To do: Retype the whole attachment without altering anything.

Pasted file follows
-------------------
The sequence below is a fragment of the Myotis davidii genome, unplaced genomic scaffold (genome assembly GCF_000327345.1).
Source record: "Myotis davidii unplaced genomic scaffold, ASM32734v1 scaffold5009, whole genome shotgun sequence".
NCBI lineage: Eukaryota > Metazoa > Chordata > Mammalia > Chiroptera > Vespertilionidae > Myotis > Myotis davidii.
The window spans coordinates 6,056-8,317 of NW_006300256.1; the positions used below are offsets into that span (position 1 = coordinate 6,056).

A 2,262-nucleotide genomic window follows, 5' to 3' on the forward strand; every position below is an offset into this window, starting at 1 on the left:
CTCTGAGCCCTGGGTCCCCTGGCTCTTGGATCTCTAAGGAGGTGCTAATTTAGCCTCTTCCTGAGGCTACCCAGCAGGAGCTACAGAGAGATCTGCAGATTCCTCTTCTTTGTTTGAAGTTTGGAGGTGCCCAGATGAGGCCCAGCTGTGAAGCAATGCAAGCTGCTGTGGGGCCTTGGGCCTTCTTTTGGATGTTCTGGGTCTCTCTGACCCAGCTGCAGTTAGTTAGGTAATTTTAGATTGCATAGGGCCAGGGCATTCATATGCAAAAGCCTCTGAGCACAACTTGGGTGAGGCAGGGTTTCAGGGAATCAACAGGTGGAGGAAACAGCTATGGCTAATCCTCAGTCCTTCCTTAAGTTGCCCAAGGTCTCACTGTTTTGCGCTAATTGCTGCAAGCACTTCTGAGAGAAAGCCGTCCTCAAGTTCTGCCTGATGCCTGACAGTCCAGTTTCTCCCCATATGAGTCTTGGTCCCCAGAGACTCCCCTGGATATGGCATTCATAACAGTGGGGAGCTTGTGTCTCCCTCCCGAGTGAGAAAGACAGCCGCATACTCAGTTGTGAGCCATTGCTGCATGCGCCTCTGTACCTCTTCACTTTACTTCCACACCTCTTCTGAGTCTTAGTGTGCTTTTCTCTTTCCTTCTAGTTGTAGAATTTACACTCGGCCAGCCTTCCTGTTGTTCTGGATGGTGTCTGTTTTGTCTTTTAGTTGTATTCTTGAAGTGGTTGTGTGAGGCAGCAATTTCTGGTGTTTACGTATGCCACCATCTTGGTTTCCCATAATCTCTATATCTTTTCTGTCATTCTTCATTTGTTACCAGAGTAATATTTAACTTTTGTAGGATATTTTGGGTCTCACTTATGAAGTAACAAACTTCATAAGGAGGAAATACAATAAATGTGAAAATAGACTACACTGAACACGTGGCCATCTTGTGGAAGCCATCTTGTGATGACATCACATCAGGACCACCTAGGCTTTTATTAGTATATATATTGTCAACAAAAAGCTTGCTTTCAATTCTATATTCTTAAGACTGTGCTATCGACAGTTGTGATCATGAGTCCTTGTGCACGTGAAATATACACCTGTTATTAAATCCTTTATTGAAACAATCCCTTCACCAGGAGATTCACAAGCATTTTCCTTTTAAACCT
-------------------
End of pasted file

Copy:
The sequence below is a fragment of the Myotis davidii genome, unplaced genomic scaffold (genome assembly GCF_000327345.1).
Source record: "Myotis davidii unplaced genomic scaffold, ASM32734v1 scaffold5009, whole genome shotgun sequence".
NCBI lineage: Eukaryota > Metazoa > Chordata > Mammalia > Chiroptera > Vespertilionidae > Myotis > Myotis davidii.
The window spans coordinates 6,056-8,317 of NW_006300256.1; the positions used below are offsets into that span (position 1 = coordinate 6,056).

A 2,262-nucleotide genomic window follows, 5' to 3' on the forward strand; every position below is an offset into this window, starting at 1 on the left:
CTCTGAGCCCTGGGTCCCCTGGCTCTTGGATCTCTAAGGAGGTGCTAATTTAGCCTCTTCCTGAGGCTACCCAGCAGGAGCTACAGAGAGATCTGCAGATTCCTCTTCTTTGTTTGAAGTTTGGAGGTGCCCAGATGAGGCCCAGCTGTGAAGCAATGCAAGCTGCTGTGGGGCCTTGGGCCTTCTTTTGGATGTTCTGGGTCTCTCTGACCCAGCTGCAGTTAGTTAGGTAATTTTAGATTGCATAGGGCCAGGGCATTCATATGCAAAAGCCTCTGAGCACAACTTGGGTGAGGCAGGGTTTCAGGGAATCAACAGGTGGAGGAAACAGCTATGGCTAATCCTCAGTCCTTCCTTAAGTTGCCCAAGGTCTCACTGTTTTGCGCTAATTGCTGCAAGCACTTCTGAGAGAAAGCCGTCCTCAAGTTCTGCCTGATGCCTGACAGTCCAGTTTCTCCCCATATGAGTCTTGGTCCCCAGAGACTCCCCTGGATATGGCATTCATAACAGTGGGGAGCTTGTGTCTCCCTCCCGAGTGAGAAAGACAGCCGCATACTCAGTTGTGAGCCATTGCTGCATGCGCCTCTGTACCTCTTCACTTTACTTCCACACCTCTTCTGAGTCTTAGTGTGCTTTTCTCTTTCCTTCTAGTTGTAGAATTTACACTCGGCCAGCCTTCCTGTTGTTCTGGATGGTGTCTGTTTTGTCTTTTAGTTGTATTCTTGAAGTGGTTGTGTGAGGCAGCAATTTCTGGTGTTTACGTATGCCACCATCTTGGTTTCCCATAATCTCTATATCTTTTCTGTCATTCTTCATTTGTTACCAGAGTAATATTTAACTTTTGTAGGATATTTTGGGTCTCACTTATGAAGTAACAAACTTCATAAGGAGGAAATACAATAAATGTGAAAATAGACTACACTGAACACGTGGCCATCTTGTGGAAGCCATCTTGTGATGACATCACATCAGGACCACCTAGGCTTTTATTAGTATATATATTGTCAACAAAAAGCTTGCTTTCAATTCTATATTCTTAAGACTGTGCTATCGACAGTTGTGATCATGAGTCCTTGTGCACGTGAAATATACACCTGTTATTAAATCCTTTATTGAAACAATCCCTTCACCAGGAGATTCACAAGCATTTTCCTTTTAAACCT